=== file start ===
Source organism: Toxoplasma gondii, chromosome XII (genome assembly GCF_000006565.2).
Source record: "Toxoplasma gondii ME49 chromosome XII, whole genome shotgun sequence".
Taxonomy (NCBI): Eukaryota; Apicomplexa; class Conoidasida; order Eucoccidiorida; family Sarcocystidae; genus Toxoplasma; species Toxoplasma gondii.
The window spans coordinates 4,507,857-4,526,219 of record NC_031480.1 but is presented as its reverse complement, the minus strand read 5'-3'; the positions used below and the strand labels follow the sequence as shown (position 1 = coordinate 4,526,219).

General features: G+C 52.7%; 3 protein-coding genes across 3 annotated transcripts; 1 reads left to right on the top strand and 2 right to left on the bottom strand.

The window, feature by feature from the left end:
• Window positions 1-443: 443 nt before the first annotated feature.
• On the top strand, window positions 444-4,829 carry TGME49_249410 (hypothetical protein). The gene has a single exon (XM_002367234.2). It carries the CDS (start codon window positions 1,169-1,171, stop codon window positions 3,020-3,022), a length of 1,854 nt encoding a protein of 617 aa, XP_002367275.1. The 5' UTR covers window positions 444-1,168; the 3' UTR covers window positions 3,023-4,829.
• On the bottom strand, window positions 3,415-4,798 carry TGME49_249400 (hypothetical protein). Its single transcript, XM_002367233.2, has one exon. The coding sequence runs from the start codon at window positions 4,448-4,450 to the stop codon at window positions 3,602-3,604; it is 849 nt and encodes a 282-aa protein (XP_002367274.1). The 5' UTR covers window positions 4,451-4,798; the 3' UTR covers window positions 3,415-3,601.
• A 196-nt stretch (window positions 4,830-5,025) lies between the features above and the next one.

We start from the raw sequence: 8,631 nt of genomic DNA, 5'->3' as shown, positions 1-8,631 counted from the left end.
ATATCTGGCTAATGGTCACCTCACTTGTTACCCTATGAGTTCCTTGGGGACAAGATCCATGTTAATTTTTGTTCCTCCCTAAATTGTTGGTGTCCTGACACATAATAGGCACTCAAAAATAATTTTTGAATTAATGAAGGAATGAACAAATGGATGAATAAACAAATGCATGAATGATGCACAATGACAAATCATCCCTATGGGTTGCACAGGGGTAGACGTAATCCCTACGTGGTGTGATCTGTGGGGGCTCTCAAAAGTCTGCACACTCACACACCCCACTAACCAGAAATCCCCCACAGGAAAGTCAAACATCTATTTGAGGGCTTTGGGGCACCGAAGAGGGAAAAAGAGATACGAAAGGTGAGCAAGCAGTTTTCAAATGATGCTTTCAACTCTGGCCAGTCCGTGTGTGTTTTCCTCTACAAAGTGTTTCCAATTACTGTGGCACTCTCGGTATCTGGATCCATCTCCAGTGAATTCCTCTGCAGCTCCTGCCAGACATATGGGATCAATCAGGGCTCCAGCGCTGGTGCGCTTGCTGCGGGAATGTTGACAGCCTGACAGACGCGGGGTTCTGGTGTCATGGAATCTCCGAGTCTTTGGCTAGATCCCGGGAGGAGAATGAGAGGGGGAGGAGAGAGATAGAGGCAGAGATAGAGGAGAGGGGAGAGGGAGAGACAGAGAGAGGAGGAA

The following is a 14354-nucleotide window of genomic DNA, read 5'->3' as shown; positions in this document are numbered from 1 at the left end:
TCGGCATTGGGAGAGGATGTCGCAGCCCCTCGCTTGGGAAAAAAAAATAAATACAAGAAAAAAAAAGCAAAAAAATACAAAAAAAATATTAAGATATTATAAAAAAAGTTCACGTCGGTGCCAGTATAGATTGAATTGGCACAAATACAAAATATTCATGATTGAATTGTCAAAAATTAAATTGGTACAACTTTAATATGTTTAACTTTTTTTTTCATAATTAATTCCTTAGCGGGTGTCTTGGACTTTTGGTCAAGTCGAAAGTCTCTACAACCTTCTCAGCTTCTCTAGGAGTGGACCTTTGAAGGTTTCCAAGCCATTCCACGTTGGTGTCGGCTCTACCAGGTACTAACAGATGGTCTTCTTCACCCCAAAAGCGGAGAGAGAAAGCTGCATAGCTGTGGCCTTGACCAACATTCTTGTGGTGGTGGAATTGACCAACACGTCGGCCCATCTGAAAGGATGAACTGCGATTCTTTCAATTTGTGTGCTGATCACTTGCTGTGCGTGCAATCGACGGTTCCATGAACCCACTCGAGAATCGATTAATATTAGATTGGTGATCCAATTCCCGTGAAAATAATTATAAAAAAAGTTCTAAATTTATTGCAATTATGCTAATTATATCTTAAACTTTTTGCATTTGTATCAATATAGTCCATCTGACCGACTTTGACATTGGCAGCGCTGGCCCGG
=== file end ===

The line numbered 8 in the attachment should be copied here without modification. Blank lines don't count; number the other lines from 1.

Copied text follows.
• On the top strand, window positions 444-4,829 carry TGME49_249410 (hypothetical protein). The gene has a single exon (XM_002367234.2). It carries the CDS (start codon window positions 1,169-1,171, stop codon window positions 3,020-3,022), a length of 1,854 nt encoding a protein of 617 aa, XP_002367275.1. The 5' UTR covers window positions 444-1,168; the 3' UTR covers window positions 3,023-4,829.